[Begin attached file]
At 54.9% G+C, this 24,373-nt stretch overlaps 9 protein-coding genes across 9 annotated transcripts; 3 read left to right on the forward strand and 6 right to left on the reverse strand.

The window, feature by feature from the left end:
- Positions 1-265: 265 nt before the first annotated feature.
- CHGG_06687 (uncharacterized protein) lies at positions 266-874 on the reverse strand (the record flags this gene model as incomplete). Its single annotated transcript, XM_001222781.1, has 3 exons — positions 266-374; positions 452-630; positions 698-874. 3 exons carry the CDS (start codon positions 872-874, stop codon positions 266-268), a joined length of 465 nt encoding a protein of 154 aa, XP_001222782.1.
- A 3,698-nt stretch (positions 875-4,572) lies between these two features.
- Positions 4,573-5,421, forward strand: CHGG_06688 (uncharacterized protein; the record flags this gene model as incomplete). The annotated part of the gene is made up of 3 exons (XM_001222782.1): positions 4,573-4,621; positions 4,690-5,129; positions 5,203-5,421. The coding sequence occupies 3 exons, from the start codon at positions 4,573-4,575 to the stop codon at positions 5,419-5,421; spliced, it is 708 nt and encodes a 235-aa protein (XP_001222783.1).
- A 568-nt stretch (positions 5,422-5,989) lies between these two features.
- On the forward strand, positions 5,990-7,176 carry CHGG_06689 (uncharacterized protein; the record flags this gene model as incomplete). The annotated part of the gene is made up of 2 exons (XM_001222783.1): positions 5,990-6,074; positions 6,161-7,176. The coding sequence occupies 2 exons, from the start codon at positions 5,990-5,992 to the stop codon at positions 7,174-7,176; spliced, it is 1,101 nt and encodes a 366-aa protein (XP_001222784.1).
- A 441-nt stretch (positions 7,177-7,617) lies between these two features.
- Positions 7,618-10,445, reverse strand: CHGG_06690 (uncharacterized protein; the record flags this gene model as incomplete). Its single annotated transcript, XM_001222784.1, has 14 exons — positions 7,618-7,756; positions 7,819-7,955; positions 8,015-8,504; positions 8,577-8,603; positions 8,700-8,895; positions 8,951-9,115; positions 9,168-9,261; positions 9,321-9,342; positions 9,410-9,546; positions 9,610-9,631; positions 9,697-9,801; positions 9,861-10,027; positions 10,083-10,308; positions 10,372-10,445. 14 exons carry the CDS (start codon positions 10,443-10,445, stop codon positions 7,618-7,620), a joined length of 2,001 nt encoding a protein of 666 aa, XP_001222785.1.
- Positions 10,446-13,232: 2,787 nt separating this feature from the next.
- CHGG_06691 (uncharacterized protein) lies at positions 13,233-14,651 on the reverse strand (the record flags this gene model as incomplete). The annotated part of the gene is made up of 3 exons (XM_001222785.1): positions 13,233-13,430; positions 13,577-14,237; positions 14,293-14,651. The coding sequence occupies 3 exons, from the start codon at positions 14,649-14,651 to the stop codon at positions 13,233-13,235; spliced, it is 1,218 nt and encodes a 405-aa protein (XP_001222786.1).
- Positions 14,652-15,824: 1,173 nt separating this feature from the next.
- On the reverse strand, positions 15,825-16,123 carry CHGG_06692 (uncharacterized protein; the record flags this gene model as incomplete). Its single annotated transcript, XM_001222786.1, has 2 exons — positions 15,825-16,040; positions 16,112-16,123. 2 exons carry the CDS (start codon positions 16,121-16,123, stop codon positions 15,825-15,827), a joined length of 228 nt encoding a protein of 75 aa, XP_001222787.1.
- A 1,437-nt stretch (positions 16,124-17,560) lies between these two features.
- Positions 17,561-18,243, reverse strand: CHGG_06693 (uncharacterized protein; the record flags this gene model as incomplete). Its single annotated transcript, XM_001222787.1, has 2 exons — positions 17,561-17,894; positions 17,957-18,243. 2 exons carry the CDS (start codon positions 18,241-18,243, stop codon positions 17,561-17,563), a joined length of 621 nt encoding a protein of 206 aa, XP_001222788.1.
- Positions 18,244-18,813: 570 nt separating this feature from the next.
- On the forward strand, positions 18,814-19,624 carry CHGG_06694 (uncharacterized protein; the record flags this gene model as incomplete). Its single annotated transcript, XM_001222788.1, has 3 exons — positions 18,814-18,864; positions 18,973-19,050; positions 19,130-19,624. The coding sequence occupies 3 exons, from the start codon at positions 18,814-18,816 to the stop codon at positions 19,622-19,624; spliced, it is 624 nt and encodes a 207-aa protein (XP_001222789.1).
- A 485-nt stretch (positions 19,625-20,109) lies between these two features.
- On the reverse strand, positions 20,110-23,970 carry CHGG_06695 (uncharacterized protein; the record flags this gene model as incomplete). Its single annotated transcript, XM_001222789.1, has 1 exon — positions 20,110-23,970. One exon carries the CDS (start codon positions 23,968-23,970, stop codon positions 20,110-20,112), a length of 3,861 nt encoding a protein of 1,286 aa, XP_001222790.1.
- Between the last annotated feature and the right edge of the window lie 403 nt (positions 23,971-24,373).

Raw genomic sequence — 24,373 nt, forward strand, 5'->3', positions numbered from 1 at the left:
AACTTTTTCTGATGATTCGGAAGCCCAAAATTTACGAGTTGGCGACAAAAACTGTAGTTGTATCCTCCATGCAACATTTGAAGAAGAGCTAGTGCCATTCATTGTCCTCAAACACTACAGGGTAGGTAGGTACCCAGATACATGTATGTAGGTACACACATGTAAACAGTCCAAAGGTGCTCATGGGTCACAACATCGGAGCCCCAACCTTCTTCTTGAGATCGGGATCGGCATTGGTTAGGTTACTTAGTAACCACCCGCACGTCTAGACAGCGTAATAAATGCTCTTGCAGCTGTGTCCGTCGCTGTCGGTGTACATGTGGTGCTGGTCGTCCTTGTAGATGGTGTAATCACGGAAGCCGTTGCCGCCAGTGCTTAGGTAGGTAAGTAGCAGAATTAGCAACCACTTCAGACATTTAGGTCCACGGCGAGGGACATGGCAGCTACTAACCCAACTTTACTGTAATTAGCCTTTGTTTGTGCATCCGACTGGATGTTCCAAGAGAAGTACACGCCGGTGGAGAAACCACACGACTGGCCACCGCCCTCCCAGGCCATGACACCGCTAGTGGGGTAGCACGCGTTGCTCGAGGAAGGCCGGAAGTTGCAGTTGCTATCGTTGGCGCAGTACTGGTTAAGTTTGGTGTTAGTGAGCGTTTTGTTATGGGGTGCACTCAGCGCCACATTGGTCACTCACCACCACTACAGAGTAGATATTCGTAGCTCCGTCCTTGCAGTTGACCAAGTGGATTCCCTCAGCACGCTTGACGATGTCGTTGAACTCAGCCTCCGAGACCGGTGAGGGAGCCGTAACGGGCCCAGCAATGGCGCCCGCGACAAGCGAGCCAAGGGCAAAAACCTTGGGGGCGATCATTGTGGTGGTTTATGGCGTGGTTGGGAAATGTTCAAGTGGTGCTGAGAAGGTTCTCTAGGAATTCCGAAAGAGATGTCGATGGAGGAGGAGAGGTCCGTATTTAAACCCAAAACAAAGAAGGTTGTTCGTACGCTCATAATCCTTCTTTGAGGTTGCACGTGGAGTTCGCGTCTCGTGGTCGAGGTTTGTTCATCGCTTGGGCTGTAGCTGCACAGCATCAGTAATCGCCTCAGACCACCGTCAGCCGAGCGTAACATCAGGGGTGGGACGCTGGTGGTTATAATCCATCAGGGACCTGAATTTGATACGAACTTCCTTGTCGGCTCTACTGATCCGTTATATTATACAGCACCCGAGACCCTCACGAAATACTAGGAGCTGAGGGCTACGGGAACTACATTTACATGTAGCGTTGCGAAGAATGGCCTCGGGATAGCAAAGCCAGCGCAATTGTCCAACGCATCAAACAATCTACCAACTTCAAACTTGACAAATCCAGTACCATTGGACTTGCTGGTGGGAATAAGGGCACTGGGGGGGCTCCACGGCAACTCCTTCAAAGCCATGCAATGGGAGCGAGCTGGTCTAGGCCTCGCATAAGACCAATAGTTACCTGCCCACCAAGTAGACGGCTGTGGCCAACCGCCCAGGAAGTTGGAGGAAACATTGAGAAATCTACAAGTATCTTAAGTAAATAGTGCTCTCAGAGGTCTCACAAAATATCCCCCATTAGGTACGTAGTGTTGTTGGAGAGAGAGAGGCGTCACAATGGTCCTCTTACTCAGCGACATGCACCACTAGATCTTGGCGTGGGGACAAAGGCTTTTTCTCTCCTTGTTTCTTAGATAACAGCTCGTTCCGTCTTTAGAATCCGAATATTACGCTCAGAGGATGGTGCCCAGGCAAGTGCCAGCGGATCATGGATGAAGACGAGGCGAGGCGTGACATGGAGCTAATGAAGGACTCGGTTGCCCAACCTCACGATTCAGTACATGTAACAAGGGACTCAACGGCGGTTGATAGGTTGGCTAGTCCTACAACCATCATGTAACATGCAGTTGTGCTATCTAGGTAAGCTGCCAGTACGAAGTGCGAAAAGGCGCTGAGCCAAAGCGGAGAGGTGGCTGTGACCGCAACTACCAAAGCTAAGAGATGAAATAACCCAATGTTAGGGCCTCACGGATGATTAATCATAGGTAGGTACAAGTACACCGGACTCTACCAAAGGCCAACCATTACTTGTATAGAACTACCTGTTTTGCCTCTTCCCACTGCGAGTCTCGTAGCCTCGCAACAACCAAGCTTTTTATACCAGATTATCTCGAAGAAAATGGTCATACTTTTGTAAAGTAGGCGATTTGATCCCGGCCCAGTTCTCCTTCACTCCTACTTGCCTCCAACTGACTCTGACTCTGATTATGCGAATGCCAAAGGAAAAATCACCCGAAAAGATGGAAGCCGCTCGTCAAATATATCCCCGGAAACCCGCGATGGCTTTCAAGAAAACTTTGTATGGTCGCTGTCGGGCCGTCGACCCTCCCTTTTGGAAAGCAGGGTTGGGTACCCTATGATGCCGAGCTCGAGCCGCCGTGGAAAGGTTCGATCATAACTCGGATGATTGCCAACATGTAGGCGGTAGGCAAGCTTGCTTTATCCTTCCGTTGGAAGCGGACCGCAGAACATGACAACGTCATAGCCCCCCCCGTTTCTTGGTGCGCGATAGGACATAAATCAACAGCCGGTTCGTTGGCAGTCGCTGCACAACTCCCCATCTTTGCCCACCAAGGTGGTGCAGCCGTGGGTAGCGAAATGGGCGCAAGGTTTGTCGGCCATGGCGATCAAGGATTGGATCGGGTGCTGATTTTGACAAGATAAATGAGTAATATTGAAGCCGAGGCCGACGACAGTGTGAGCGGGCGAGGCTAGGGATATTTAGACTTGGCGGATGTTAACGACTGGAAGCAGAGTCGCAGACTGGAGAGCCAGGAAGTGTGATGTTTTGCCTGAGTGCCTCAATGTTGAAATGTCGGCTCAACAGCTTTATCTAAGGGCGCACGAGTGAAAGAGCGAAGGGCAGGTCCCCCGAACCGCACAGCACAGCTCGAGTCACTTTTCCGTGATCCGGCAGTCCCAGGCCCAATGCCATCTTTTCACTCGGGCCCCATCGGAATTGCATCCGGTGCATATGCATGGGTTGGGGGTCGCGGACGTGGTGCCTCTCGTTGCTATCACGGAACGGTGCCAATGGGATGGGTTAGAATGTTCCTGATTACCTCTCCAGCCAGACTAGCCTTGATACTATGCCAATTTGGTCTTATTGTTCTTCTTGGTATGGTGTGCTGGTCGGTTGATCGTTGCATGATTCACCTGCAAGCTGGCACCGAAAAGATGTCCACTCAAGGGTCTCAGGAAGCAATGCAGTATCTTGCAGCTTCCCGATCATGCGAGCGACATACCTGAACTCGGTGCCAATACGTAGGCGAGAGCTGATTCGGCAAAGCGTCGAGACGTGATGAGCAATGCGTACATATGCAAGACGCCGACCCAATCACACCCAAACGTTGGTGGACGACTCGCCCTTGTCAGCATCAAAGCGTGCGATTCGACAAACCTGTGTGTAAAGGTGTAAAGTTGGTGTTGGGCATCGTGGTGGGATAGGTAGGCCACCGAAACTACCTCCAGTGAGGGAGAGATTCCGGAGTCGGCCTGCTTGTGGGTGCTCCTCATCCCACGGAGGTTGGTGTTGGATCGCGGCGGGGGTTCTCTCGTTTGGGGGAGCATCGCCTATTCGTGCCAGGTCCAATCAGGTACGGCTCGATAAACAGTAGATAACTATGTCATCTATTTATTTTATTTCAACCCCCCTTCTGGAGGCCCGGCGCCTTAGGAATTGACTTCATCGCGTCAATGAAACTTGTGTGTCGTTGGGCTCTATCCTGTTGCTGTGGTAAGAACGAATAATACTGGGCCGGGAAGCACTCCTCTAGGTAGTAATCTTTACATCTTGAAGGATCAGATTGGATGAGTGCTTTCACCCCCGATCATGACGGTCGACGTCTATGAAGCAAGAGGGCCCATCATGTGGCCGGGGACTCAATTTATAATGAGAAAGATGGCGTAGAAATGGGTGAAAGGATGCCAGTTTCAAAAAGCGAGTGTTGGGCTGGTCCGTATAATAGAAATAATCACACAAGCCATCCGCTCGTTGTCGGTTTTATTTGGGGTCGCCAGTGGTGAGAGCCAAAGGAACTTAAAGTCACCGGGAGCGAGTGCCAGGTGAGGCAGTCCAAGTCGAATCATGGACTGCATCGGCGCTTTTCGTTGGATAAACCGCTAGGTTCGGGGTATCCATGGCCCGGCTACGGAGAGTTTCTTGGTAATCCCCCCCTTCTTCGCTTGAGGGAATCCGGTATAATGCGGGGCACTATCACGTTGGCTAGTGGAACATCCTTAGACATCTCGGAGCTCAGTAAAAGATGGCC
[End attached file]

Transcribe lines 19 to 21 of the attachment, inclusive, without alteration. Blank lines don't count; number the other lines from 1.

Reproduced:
- A 485-nt stretch (positions 19,625-20,109) lies between these two features.
- On the reverse strand, positions 20,110-23,970 carry CHGG_06695 (uncharacterized protein; the record flags this gene model as incomplete). Its single annotated transcript, XM_001222789.1, has 1 exon — positions 20,110-23,970. One exon carries the CDS (start codon positions 23,968-23,970, stop codon positions 20,110-20,112), a length of 3,861 nt encoding a protein of 1,286 aa, XP_001222790.1.
- Between the last annotated feature and the right edge of the window lie 403 nt (positions 23,971-24,373).